Maybe not but when you make the statement "Obviously Apricot syrup belongs in sidecars" it's not surprising if someone points out that apricot syrup does not in fact "belong" in a Sidecar. That's not saying that it's not tasty or that you shouldn't put it in yours if you prefer it that way... but then the argument may arise that it's no longer a Sidecar.

Anyway, in my non-expert opinion, the mango syrup could probably find a home in tiki-land stepping in for mango nectar with a little tweaking to compensate the extra sweetness and spiced peach sounds like a nice fit in something bourbon based. I have no idea about the plum-vanilla other than it sounds tasty.
It's kinda like wrestling a gorilla... you don't stop when you're tired, you stop when the gorilla is tired.

#237 Mjx

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Posted 02 February 2013 - 02:08 AM

. . . .

And none of this addresses my question, which was what to do with Mango, Spiced Peach, and Plum-Vanilla syrups, cocktail-wise.


Keeping in mind I'm about as far from having any sort of cocktail knowledge as is possible without growing up in some sort of stringent anti-alcohol community, would a riff on a daiquiri be an option? I had (please, please don't laugh) what was described as a rhubarb daiquiri the other night, and it was quite good (although my boyfriend and his friend exchanged amused looks). The syrup in it was vanilla, but I could definitely see doing something similar using a fruit syrup.

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#238 Yojimbo

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Posted 06 February 2013 - 12:42 PM


. . . .

And none of this addresses my question, which was what to do with Mango, Spiced Peach, and Plum-Vanilla syrups, cocktail-wise.

Plum/vanilla sounds like it might be an excellent match with gin, particularly with something sour or bitter (citrus, vermouth/amaro) to balance out the sweetness of the fruit.



Keeping in mind I'm about as far from having any sort of cocktail knowledge as is possible without growing up in some sort of stringent anti-alcohol community, would a riff on a daiquiri be an option? I had (please, please don't laugh) what was described as a rhubarb daiquiri the other night, and it was quite good (although my boyfriend and his friend exchanged amused looks). The syrup in it was vanilla, but I could definitely see doing something similar using a fruit syrup.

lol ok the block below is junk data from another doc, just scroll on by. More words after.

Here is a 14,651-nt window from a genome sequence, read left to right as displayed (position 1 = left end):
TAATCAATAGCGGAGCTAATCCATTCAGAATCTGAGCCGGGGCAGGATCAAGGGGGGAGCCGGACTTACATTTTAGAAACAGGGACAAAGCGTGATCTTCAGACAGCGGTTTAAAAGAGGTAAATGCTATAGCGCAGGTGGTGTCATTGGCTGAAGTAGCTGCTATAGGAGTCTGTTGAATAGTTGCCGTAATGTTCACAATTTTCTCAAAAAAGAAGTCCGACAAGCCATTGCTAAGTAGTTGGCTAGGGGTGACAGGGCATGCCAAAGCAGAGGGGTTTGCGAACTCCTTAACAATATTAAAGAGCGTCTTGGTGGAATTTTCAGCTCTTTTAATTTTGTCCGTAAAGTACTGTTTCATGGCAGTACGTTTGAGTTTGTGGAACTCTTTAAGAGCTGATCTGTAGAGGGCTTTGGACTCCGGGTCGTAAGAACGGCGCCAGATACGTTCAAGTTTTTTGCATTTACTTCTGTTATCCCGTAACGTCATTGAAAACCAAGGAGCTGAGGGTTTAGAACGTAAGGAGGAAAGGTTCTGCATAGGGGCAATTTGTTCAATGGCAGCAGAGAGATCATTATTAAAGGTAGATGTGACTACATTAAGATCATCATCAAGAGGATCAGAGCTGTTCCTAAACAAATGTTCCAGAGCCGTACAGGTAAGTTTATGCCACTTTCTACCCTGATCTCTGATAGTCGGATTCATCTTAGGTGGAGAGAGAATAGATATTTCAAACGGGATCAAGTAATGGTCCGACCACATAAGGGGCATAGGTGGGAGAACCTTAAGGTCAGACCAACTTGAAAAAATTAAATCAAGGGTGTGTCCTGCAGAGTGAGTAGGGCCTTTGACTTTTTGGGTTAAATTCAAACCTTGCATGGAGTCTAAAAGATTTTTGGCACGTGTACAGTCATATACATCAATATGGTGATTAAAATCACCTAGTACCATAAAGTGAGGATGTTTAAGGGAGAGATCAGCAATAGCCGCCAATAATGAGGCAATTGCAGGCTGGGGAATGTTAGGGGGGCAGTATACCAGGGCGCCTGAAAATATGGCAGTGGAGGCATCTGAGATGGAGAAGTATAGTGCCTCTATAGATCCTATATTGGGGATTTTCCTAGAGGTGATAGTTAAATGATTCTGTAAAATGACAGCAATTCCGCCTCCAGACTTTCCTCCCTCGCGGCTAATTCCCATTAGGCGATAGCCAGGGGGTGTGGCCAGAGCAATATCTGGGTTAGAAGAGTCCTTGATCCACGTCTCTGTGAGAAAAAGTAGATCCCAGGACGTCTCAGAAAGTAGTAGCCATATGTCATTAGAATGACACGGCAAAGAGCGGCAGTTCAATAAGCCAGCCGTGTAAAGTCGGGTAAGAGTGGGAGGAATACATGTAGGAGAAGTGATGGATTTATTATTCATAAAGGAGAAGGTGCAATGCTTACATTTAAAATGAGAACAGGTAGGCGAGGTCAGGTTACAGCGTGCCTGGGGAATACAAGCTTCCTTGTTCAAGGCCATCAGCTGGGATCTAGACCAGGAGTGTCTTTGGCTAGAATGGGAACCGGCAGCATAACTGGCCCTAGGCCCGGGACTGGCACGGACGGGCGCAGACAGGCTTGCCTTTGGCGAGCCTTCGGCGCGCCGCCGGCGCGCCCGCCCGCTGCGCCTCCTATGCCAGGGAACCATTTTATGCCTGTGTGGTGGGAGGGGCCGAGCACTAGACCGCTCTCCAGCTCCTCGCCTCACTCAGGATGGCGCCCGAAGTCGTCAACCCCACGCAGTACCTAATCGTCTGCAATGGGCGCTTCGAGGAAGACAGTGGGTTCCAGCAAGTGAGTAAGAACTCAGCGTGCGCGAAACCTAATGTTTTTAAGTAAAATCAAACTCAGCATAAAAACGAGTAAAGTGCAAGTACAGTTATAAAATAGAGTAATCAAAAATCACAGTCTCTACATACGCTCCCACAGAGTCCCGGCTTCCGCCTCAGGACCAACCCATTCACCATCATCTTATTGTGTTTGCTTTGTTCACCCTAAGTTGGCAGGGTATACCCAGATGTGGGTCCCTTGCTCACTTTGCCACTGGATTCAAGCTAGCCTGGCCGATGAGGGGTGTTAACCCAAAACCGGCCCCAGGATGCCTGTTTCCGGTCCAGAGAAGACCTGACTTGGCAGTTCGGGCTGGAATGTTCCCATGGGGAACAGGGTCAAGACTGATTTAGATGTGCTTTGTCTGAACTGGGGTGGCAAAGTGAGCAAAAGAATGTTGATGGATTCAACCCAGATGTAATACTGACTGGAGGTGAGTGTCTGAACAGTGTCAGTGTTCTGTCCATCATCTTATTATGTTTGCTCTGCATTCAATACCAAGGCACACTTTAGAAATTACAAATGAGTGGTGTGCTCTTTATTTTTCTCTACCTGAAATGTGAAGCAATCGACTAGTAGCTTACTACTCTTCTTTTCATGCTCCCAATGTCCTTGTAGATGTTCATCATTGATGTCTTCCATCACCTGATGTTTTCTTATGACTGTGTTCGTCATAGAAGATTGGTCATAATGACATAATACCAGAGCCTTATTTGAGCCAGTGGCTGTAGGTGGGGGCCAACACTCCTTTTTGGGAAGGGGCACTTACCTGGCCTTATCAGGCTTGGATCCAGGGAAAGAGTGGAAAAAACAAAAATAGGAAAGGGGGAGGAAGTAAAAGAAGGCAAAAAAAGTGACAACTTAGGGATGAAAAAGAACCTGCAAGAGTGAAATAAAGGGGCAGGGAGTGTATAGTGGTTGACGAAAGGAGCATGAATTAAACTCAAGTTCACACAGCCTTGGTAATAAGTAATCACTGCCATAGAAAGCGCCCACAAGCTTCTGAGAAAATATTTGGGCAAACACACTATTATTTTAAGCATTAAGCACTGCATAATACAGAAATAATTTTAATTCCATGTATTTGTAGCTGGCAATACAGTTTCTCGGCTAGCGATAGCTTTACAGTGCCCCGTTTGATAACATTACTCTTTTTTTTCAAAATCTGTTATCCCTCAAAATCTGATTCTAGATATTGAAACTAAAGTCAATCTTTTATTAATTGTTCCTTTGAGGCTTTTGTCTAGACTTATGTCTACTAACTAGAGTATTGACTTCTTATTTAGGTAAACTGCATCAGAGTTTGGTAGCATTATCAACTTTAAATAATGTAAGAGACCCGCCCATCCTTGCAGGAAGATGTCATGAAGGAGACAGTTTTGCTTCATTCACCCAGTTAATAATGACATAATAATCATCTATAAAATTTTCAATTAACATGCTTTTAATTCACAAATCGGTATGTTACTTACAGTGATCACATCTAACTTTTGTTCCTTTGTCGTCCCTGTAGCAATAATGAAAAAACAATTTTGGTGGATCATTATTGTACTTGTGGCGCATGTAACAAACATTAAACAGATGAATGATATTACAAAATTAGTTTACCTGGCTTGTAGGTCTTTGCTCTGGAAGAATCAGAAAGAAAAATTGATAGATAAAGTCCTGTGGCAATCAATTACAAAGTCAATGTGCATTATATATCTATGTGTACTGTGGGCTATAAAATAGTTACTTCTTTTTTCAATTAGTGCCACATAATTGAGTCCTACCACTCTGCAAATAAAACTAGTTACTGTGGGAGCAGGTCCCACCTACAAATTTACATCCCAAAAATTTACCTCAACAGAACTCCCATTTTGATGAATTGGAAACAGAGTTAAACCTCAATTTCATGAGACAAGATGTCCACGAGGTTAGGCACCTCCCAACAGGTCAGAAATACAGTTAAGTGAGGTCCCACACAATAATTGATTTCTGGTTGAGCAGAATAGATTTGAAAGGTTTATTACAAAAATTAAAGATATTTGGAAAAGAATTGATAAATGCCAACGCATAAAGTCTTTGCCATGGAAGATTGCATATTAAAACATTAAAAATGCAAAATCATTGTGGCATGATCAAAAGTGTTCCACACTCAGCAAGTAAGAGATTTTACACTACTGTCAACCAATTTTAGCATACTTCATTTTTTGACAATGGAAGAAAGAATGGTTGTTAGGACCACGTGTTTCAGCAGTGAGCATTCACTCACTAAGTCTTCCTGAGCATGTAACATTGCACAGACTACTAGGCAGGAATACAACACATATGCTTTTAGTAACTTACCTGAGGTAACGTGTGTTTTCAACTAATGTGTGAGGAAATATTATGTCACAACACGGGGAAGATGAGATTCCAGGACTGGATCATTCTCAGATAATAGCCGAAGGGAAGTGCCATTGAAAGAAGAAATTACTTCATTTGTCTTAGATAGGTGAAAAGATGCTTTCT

It's kinda hard to go seriously wrong by adding rum and lime to almost any fruit juice or puree, but that begs the question (as folks raised above with regard to sidecars) of whether the result is any more a "true" daiquiri than those abominable flavored vodka creations that are called "martinis."

If it tastes good to you, it IS good, so don't let orthodoxy get in the way of having fun with mixing drinks!
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#239 Panaderia Canadiense

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Posted 06 February 2013 - 02:57 PM

Oh, I never do, Yojimbo! I'll definitely be trying some rum-based fruity concoctions (if you want to get down to brass tacks, it's not even technically a Daiquiri if you're using anything other than Bacardi White - which means that anything I'm going to be making with be a "bastard" version since BW is over $80 a bottle here, so I tend to use Aguardiente Reposado....)

Here's a question for those of you who mix Caipirinhas - do you think that a shot of fruit simple in place of the sugar would be advisable, if I were to want to create a fruitier version of the cocktail? I've got access to some truly excellent cachaça pura and I'm kind of itching to try this to celebrate the Fiesta de Frutas y Flores, which is currently going on in my city.... Brass tacks, though, I don't want to waste a single drop of the pura, so if this doesn't sound completely awful to y'all I'll whip one up and let you know the results.
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#240 Tri2Cook

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Posted 06 February 2013 - 02:59 PM

If it tastes good to you, it IS good, so don't let orthodoxy get in the way of having fun with mixing drinks!


I actually agree with this. If I like a drink, I really don't care what the guy down the bar looking down his nose at it thinks. But I also don't mind if I'm mistaken about something and someone steers me the right way. In fact, I prefer they do. I'd rather know what is correct even if I choose to vary from it for my own purposes. There's never shame in gaining knowledge.
It's kinda like wrestling a gorilla... you don't stop when you're tired, you stop when the gorilla is tired.